Become a Change-Maker Brand: Part 1
“The Sharing Economy is about sustainable futures and offers an opportunity for businesses to rethink their structure, relationships with their workers, investors, partners and competitors to grow into the future. That means finding other definitions of value and business objectives.”
Clare Kandola, Sharing Economy business expert and trustee of charity The People Who Share.
Clare Kandola is one of 200 change-makers worldwide that I have interviewed for my forthcoming book, Generation Share. Published by Policy Press for Global Sharing Week 2019 (June 16th-22nd). Co-created with visual storyteller, Sophie Sheinwald Generation Share takes people on a much needed journey of hope to meet the change-makers who are building a society fuelled by Sharing. The book evidences how Sharing is changing the way we think, live and do business.
Previously in my blog, I have detailed the 6 all-important character traits that make up the Anatomy of a Change-Maker. Over the next six weeks, I’ll be looking at how these character traits can be applied to businesses and all organisations in order to become what I call ‘Change-Maker Brands.’ From being a Sharer to the trait of bravery, from adaptability to putting love at the heart of our business decisions; from positivity to being future-conscious, I’ll show how the 6 characteristics of being a change-maker can not only transform your organisation, but are vital for business survival.
It’s clear that with the number of social businesses on the rise and the growth of crowdsourced, peer-to-peer production, distribution and a new type of conscious, caring consumption, the traditional approach to business as usual heralds the death knell for those unwilling to see the realities of the future. As Clare Kandola, a Sharing Economy consultant and expert at my charity, The People Who Share explains:
“We are at the end of cheap, easily available resources. The Sharing Economy is about sustainable futures and offers an opportunity for businesses and all organisations to rethink their structure, relationships with their workers, investors, partners and competitors to grow into the future. That means finding other definitions of value and business objectives. I question any organisation that does not have some interest in sustainability and social impact in a world of diminishing resources and greater inequality. This isn’t a CSR output, it’s about finding ways to stay relevant and survive. Organisations are increasingly impacted by the technological revolution, changing working practices and increased costs of core resources. It is no longer acceptable to create only economic value, they need to be creating social and environmental value to survive and the Sharing Economy is a way to do just that.”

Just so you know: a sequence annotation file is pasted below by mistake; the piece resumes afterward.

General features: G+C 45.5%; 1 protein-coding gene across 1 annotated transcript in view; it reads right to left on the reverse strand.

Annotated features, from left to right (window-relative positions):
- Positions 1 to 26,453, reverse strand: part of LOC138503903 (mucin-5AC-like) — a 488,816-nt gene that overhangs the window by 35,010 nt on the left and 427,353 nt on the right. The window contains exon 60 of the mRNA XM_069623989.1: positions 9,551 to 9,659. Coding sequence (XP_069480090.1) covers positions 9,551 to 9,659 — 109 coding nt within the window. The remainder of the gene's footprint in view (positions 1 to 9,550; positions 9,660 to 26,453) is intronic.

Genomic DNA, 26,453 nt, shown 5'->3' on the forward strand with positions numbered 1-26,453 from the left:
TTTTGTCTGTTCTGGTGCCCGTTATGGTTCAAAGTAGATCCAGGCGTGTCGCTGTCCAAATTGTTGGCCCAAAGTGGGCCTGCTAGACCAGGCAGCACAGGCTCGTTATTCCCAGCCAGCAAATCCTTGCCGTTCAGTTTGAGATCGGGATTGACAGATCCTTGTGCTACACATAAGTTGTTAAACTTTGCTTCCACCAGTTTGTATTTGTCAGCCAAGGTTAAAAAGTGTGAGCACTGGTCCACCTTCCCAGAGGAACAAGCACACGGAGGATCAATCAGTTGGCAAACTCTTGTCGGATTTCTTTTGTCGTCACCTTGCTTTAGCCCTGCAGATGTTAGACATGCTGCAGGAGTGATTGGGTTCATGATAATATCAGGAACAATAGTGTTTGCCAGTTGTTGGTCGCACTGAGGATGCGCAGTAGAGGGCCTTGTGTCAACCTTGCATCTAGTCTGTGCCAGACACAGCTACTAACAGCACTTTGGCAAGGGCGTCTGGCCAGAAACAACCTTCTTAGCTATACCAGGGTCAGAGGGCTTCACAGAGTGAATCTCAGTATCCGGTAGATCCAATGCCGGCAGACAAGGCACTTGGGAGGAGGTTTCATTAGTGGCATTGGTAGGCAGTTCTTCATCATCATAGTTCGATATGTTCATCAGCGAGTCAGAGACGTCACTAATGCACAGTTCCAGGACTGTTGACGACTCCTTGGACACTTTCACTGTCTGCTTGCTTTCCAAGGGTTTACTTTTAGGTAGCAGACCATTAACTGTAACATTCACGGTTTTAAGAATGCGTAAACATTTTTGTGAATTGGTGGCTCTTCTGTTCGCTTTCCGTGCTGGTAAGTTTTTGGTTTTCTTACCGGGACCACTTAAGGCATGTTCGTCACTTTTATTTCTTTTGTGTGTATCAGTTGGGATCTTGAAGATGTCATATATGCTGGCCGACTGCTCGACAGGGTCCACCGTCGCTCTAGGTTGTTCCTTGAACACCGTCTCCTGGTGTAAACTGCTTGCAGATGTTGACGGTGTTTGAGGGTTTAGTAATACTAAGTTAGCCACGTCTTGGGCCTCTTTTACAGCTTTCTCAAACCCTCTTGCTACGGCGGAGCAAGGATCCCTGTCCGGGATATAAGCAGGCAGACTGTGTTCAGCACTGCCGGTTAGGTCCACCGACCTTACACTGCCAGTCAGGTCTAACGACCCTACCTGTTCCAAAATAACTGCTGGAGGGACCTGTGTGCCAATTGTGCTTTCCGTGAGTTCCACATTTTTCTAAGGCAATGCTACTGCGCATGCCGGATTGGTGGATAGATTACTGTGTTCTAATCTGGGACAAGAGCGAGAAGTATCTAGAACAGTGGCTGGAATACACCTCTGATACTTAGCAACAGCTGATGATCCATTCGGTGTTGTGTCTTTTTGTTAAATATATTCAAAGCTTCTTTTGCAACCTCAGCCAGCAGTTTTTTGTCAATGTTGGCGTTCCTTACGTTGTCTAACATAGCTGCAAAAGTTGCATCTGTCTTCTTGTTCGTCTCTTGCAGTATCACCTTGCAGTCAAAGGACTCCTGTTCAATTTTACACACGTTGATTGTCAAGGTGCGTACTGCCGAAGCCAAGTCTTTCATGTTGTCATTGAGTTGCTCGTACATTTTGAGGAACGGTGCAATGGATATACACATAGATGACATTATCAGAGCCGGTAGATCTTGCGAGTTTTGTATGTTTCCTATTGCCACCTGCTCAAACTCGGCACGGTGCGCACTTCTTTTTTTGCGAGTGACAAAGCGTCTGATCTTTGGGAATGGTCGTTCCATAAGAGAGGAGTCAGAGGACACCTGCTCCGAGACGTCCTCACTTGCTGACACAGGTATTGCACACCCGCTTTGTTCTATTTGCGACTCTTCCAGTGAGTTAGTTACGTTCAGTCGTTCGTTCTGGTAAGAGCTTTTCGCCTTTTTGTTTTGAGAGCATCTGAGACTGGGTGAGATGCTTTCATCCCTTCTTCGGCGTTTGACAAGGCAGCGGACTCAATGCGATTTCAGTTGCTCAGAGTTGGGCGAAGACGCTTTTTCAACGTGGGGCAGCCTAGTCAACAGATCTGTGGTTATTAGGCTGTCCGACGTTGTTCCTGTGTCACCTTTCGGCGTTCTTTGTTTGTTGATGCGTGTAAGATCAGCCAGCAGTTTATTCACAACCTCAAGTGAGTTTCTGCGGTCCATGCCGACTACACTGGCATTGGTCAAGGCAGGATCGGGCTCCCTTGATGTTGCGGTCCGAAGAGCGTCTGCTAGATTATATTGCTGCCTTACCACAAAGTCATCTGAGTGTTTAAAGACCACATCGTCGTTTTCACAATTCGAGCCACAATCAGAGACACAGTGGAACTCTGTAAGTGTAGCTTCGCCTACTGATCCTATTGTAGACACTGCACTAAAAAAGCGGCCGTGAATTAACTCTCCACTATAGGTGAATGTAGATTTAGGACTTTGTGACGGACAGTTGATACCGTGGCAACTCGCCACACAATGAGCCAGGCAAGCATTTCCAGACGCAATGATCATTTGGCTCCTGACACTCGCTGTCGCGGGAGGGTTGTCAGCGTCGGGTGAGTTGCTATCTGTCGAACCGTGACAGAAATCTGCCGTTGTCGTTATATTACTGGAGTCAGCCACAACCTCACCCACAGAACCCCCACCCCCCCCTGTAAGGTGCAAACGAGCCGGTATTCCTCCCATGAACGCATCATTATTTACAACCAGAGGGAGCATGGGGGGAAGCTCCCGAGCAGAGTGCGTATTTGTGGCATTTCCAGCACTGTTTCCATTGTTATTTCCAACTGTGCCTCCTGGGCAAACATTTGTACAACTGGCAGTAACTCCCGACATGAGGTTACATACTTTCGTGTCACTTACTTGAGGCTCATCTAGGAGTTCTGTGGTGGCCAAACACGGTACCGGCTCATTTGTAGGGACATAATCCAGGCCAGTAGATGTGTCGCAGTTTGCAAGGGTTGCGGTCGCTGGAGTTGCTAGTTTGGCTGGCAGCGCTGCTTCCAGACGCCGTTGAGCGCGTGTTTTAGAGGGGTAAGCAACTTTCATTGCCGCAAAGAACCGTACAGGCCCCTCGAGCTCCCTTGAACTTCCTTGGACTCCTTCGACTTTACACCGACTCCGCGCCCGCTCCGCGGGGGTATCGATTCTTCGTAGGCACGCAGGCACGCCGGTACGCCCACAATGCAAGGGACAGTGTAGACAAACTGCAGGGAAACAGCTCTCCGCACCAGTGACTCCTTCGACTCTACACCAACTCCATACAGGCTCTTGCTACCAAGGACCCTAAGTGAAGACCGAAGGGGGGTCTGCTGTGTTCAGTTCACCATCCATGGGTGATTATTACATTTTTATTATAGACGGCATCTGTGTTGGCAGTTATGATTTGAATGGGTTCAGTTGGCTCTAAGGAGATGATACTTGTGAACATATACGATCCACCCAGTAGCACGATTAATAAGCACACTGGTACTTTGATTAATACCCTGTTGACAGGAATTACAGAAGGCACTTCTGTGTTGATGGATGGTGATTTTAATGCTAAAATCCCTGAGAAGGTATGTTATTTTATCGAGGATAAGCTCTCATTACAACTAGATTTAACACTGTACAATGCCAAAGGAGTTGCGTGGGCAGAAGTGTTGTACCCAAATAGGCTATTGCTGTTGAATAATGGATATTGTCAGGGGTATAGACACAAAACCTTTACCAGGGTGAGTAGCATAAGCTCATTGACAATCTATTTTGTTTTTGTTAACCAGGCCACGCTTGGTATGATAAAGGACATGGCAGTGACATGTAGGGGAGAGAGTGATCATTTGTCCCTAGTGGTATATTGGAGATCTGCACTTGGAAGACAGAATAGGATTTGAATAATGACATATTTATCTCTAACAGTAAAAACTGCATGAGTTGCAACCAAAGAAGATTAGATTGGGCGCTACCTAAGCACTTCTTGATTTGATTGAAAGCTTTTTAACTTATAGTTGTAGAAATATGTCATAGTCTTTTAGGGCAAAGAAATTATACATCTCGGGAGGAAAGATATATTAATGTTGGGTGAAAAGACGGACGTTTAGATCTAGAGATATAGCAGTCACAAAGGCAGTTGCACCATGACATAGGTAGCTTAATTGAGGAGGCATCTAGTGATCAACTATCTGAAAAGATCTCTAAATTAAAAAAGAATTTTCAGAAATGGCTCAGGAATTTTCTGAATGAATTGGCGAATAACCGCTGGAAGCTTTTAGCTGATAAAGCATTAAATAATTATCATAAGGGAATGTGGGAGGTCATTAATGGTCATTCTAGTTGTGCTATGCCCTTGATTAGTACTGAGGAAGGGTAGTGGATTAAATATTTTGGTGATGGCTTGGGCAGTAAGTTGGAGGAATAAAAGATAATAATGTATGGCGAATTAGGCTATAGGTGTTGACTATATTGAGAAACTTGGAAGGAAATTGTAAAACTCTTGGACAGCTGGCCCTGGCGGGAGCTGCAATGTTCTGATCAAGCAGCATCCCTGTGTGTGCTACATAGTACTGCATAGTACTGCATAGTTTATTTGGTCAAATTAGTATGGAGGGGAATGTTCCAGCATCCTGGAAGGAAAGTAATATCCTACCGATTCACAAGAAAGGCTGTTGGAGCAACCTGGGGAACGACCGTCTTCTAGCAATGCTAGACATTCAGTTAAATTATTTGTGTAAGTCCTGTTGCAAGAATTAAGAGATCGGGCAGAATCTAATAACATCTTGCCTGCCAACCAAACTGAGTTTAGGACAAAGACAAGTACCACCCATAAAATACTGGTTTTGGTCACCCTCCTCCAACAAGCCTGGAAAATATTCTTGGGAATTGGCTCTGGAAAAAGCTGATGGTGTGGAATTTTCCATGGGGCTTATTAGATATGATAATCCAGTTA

It’s clear that we are entering a new era of business where 65% of companies now rate ‘inclusive growth’ as one of their top three goals, with 77% of businesses seeing ‘citizenship and social impact’ rated critical or important.
Businesses and organisations can create the sustainable long-term change that’s needed for the future by adopting the six change-maker characteristics and over the next six weeks, I’ll be looking at what this means and how businesses can adopt these practices. Underlying this approach is the realisation that complex global problems need radical, systemic strategies, and a complete re-think of the top down, quick-win, winner-takes-all, profit-before-people tactics that have dominated at the expense of us all.
Given that the world’s largest companies make more money than most countries combined, it seems that if businesses can become change-maker brands and forces for good, they could in turn change the world.
If you are a business who wants to become a change-maker brand and would like to take part in my #CHANGE! project email me email@example.com or join the conversation on Twitter #CHANGE! @benitamatofska
Generation Share will be published by Policy Press in June 2019 for Global Sharing Week. You can now pre-order your copy here.